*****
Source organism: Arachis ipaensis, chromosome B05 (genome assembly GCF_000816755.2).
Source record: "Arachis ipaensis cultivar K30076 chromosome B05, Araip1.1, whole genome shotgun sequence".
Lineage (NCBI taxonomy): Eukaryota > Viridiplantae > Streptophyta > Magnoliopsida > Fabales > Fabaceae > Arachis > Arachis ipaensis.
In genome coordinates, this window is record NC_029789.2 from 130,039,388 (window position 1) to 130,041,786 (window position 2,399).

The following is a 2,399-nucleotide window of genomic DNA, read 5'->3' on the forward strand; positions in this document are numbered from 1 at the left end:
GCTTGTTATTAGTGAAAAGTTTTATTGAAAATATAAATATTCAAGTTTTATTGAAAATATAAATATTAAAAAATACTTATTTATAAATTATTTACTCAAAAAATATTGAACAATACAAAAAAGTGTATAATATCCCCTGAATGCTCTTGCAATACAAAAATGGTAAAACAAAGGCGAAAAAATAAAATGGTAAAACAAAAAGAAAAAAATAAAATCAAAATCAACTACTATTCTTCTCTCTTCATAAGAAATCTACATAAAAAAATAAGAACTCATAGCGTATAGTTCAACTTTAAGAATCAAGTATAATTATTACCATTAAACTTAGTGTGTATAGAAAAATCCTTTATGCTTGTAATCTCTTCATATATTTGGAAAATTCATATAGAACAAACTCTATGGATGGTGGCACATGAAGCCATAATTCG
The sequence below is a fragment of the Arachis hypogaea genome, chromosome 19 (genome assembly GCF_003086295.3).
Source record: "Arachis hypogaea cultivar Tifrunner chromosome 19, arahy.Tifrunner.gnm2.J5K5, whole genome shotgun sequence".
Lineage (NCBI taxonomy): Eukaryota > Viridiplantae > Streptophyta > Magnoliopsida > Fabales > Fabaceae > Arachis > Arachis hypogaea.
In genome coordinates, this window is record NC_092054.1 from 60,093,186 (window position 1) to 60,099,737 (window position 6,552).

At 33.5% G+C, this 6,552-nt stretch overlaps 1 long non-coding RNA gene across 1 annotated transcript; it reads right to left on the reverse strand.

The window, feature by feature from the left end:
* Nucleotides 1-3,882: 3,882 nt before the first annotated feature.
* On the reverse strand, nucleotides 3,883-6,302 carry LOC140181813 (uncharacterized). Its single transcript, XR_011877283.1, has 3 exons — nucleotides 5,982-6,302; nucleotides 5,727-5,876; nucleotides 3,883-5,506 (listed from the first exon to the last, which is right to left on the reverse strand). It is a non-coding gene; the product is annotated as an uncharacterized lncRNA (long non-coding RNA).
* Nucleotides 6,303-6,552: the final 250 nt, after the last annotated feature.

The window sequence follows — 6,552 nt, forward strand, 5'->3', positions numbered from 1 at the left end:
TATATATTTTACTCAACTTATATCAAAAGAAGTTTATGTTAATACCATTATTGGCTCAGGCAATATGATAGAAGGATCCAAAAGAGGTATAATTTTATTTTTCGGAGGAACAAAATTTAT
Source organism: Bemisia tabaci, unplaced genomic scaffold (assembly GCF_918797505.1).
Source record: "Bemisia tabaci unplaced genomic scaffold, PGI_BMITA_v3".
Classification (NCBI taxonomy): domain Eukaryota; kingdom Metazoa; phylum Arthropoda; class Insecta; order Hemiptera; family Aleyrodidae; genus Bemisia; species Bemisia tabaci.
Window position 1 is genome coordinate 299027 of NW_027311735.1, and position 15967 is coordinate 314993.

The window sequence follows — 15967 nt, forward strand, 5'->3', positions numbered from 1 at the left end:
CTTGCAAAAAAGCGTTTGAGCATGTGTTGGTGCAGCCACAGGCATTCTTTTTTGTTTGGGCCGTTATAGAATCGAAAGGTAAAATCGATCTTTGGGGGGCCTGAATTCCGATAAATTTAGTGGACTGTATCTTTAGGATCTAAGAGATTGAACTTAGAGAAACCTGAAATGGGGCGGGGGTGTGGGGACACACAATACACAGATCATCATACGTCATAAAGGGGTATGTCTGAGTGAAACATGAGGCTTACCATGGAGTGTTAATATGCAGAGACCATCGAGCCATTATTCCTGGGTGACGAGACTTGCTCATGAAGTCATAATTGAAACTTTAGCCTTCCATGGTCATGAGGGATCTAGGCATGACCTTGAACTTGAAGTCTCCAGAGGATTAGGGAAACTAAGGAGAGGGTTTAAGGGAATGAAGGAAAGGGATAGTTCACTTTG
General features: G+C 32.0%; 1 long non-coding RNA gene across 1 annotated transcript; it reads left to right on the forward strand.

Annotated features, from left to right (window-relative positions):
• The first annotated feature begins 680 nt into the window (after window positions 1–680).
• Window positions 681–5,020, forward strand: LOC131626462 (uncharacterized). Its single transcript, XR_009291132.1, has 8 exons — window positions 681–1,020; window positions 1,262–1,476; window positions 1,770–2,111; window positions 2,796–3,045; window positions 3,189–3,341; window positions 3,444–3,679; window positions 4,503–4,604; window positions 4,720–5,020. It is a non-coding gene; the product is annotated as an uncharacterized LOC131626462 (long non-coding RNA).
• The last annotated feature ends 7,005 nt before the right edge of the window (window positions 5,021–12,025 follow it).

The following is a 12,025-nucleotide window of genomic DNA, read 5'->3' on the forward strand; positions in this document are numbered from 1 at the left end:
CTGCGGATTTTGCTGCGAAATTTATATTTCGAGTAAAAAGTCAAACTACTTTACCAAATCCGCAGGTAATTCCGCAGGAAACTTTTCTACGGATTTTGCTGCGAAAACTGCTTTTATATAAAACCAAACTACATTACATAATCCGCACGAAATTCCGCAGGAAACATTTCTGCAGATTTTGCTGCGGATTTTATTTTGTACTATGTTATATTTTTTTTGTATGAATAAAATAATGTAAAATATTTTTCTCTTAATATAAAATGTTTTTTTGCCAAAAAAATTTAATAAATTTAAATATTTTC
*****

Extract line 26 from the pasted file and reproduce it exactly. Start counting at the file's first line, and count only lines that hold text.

• The first annotated feature begins 680 nt into the window (after window positions 1–680).